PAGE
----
In order to continue the broadening of its shareholder base targeting African investors, the African Export-Import Bank (Afreximbank) on Monday 29th of January 2018 announced the coming on board of Angola-based pan-African conglomerate Aenergy as one of Afreximbank shareholders. This follows its successful subscription to Class “B” shares of the African multilateral trade finance bank.

“The shareholding became effective on 25 January and followed discussions between the Bank and representatives of Aenergy led by the founder, Ricardo Machado, and Jorge Morgado, co-CEOs of the company,” a statement from the bank reads.

Aenergy, which started operations in Angola, is a pan-African “end-to-end solutions provider,” integrating structured financing and aggregated technology to deliver innovative and competitive solutions for new public-private strategic investment in Africa led by main players from the continent, with its current focus being on Angola, Cameroon, Cote d´Ivoire, Ghana and Mozambique.

Aenergy has services spanning project development, procurement, logistics, engineering and execution; operations and maintenance services; and training, industrial manufacturing/assembly, with a long-term commitment to performance-driven technical assistance focused on digitalization to enhance localization and empower the final client.

According to a press release, the company develops projects to the highest international standards and implements projects in several industries, namely gas-to-power energy production, oil and gas, rail transportation, industrial installation and mining services.

Consistent with Afreximbank’s founding philosophy as a public-private partnership, the Bank’s shareholders are a mix of public and private entities divided into four classes and consisting of African governments, central banks, regional and sub-regional institutions, private investors and financial institutions, as well as non-African financial institutions, export credit agencies and private investors.

What you need to know about Class A, B and C shareholding in Afreximbank

  • Class “A” shareholders are African states, African central banks and African public institutions, including the African Development Bank.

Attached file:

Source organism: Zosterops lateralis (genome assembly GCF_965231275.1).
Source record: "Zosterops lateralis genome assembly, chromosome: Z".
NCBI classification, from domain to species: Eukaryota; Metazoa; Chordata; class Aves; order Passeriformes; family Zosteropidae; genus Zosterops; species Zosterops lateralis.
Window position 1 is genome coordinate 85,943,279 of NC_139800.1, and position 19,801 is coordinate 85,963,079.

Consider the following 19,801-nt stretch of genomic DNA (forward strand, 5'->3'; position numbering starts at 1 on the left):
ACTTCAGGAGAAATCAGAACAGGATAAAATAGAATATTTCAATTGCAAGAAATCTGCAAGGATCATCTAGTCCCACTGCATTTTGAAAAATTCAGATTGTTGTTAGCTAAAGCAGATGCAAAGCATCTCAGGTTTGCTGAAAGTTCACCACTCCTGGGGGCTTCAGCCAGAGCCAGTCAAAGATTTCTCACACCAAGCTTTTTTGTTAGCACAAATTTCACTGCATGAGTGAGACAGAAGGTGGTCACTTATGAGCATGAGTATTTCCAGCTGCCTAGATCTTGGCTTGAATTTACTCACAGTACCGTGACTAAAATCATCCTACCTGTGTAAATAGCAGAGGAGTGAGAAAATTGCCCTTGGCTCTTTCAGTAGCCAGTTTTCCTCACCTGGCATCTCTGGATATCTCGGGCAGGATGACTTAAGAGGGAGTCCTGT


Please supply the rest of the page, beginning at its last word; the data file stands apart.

• Class “B” shareholders are made up of African financial institutions and African private investors.
  • Class “C” shares are held by non-African investors, mostly international banks and export credit agencies, while Class “D” shares, a tier approved in December 2012, are shares that can be held by any investor.

What you didn’t know about Afreximbank

  • Afrexim Bank is the foremost Pan-African multilateral financial institution devoted to financing and promoting African trade.
  • It was established under two basic constitutive instruments which are the agreement signed by the member states and multilateral organisations, which gives the bank the status of an international multilateral organization and the Charter, which governs its corporate structure and operations.
  • The bank was established in October 1993 by African governments, African private and institutional investors, and non-African investors.
  • Afrexim Bank commenced operations on 30 September 1994, following the signature of a headquarters agreement with the host government in August 1994.
  • Since 1994, it has approved more than 51 billion dollars in credit facilities for African businesses, including about 10.3 billion dollars in 2016.
  • Afreximbank has total assets of 9.4 billion dollars as at April 30, 2016.
  • The Bank is rated BBB+ (GCR), Baa1 (Moody’s), and BBB- (Fitch).
  • The bank is based in Cairo, Egypt.
  • Countries currently on the list of Afreximbank participating and shareholding states include Angola, Benin, Botswana, Burkina Faso, Burundi, Cameroon, Cape Verde, Chad, Comoros, Côte d’Ivoire, Democratic Republic of Congo, Djibouti, Egypt, Ethiopia, Gabon, Gambia, Ghana, Guinea, Guinea Bissau, Kenya, and Lesotho. Others are Liberia, Madagascar, Malawi, Mali, Mauritania, Mauritius, Morocco, Mozambique, Namibia, Niger, Nigeria, Republic of Congo, Rwanda, Senegal, Seychelles, Sierra Leone, Sao Tome and Principe, South Africa, South Sudan, Sudan, Tanzania, Togo, Tunisia, Uganda, Zambia and Zimbabwe.

Comments

Elsewhere on Ventures

Triangle arrow